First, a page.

1. The First Printed Books

1.1 Print in Japan

2. Print Comes to Europe

2.1 Gutenberg and the Printing Press

3. The Print Revolution and Its Impact

3.1 A New Reading Public

3.2 Religious Debates and the Fear of Print

3.3 Print and Dissent

4. The Reading Mania

4.1 Tremble, therefore, tyrants of the world!

4.2 Print Culture and the French Revolution

5. The Nineteenth Century

5.1 Children, Women and Workers

5.2 Further innovations

6. India and the World of Print

6.1 Manuscripts Before the Age of Print

6.2 Print Comes to India

7. Religious Reform and Public Debates

8. New Forms of Publication

8.1 Women and Print

8.2 Print and the Poor People

9. Print and Censorship

Important Terms Relevant for NCERT Solutions for Class 10 History Chapter 5 – Print Culture and the Modern World :

Calligraphy:Refers to the art of beautiful and stylish writing

Vellum:A parchment made from animal skin

Platen:Refers toa part of the printing press which is pressed into the back of the paper to get an impression. It changed from being made of wood to steel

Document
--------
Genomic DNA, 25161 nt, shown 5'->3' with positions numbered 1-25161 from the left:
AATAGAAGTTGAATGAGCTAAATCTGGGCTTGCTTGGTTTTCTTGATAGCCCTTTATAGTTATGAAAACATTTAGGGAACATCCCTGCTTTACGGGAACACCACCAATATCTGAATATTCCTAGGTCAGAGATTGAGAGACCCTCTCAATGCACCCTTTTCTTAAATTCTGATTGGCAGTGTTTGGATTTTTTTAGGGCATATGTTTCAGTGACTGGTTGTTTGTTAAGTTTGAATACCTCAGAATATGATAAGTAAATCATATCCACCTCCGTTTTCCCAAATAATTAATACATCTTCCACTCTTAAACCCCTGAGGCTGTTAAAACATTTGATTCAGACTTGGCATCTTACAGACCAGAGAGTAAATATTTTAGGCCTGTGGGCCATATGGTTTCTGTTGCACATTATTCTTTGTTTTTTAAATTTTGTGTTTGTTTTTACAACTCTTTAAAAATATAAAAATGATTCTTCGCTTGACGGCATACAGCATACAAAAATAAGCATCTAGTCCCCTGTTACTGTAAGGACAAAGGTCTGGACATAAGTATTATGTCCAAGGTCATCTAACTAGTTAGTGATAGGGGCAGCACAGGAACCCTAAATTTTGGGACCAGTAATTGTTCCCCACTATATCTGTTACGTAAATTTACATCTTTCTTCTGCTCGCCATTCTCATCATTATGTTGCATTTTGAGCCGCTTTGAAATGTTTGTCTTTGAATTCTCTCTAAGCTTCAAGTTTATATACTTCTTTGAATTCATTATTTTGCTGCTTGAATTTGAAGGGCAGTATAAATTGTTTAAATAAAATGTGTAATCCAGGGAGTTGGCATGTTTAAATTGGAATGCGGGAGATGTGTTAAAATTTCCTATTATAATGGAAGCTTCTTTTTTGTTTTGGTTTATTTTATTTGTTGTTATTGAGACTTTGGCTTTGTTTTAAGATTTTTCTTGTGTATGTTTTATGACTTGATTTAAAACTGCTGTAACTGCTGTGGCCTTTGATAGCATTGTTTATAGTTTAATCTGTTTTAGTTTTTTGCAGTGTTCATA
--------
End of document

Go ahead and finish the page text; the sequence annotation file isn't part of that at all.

Compositor:The person who composes the text that is to be printed

Ballad:Traditional and historical folk tales which are mostly sung or recited.

Taverns:Gathering places where food and drinks were served and people gathered to discuss news.

Protestant Reformation:A sixteenth-century movement to reform the Catholic Church dominated by Rome. Martin Luther was one of the very famous Protestant reformers.

Inquisition:A former Roman Catholic court that identified and punished heretics.

Heretical:Beliefs opposing the accepted teachings of the Church.

Satiety:The point where one is fulfilled beyond satisfaction.

Seditious:A set of writings, speeches, and actions that oppose the government.

Denominations:Subgroups within a religion.

Almanac:An annual publication consisting of astronomical information that was important to people in everyday life.

Chapbook:Pocket-size cheap books that were sold by peddlers called chapmen.

Despotism:A system of government where there existed no legal and constitutional checks and there were absolute powers vested in one individual.

Ulama:Legal scholars of Islam and the sharia

Fatwa:A legal pronouncement on Islamic law given by mufti at times when the law was uncertain.